Classen C, Koopman C, Hales R, Spiegel D. (1998). Acute stress disorder as a predictor of posttraumatic stress symptoms. American Journal of Psychiatry, 155, 620-624.

OBJECTIVE: Using the DSM-IV diagnostic criteria for acute stress disorder, the authors examined whether the acute psychological effects of being a bystander to violence involving mass shootings in an office building predicted later posttraumatic stress symptoms. METHOD: The participants in this study were 36 employees working in an office building where a gunman shot 14 persons (eight fatally). The acute stress symptoms were assessed within 8 days of the event, and posttraumatic stress symptoms of 32 employees were assessed 7 to 10 months later. RESULTS: According to the Stanford Acute Stress Reaction Questionnaire, 12 (33%) of the employees met criteria for the diagnosis of acute stress disorder. Acute stress symptoms were found to be an excellent predictor of the subjects posttraumatic stress symptoms 7-10 months after the traumatic event. CONCLUSIONS: These results suggest not only that being a bystander to violence is highly stressful in the short run, but that acute stress reactions to such an event further predict later posttraumatic stress symptoms.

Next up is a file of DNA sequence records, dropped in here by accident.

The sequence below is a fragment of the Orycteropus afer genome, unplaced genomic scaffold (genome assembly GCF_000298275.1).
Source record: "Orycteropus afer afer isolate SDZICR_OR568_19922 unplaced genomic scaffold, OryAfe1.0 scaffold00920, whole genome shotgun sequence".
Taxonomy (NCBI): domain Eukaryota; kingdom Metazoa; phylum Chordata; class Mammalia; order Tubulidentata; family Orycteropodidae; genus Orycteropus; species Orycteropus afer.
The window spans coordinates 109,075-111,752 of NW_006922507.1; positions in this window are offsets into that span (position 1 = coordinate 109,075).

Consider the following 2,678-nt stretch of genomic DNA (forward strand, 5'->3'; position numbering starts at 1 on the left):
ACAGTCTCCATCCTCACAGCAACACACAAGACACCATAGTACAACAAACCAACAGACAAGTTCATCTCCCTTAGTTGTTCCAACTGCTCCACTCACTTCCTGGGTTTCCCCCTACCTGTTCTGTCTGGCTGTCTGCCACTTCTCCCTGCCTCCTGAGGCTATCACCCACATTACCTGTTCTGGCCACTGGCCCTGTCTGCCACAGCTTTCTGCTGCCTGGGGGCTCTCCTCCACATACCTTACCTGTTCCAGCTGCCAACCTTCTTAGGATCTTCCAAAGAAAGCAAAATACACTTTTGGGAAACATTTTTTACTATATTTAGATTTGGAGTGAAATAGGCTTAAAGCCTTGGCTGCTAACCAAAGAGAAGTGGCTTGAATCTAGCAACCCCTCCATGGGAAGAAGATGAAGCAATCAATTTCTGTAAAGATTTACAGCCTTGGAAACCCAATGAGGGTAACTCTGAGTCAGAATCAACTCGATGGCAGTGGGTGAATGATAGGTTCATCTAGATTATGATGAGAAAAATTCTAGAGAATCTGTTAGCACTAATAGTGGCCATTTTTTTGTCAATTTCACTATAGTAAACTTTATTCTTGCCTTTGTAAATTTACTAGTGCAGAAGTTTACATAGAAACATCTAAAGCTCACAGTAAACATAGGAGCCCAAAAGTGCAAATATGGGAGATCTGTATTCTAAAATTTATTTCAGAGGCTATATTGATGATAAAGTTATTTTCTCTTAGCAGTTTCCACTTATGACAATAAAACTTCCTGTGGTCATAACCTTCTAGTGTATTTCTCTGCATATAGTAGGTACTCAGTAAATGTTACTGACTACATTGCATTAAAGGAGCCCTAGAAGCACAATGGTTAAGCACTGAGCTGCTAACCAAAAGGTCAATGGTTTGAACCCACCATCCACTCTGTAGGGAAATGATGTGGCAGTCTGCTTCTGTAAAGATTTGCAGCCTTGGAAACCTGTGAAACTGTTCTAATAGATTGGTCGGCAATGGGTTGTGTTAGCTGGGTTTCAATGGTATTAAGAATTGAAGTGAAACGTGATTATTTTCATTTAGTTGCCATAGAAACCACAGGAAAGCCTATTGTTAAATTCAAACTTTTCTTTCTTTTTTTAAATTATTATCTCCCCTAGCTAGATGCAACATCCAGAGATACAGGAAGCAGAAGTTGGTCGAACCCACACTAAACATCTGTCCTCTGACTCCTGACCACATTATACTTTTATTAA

What is Post-traumatic Stress Disorder?

Breslau , N., Chilcoat, H.D., Kessler, R.C., & Davis , G.C. (1999). Previous exposure to trauma and PTSD effects of subsequent trauma: Results from the Detroit Area Survey of Trauma. American Journal of Psychiatry, 156, 902-907.

This is a representative sample of 2,181 adults in Detroit interviewed by phone. PTSD was assessed in regard to a randomly selected trauma from their list of life time traumas. Controlled for sex and type of index trauma. Having experienced multiple previous traumatic events had a stronger effect than a single previous event.

The effects of assaultive violence persisted almost unchanged despite the passage of time. Those who�d experienced multiple events of assaultive violence in childhood were more likely to have PTSD from trauma in adulthood. In fact, �a history of two or more traumatic events involving assaultive violence in childhood was associated with a nearly fivefold greater risk that a traumatic event in adulthood would lead to PTSD (p. 905)�. But even a single previous event of assaultive violence, whether in childhood or adulthood, was associated with a higher risk of PTSD in adulthood.

There was no evidence that a trauma in childhood was associated with a higher risk of PTSD than a trauma that occurred later. Age at exposure was not related to the risk of PTSD. Rather, assaultive violence seems to have a unique status in terms of the risk of PTSD that it engenders.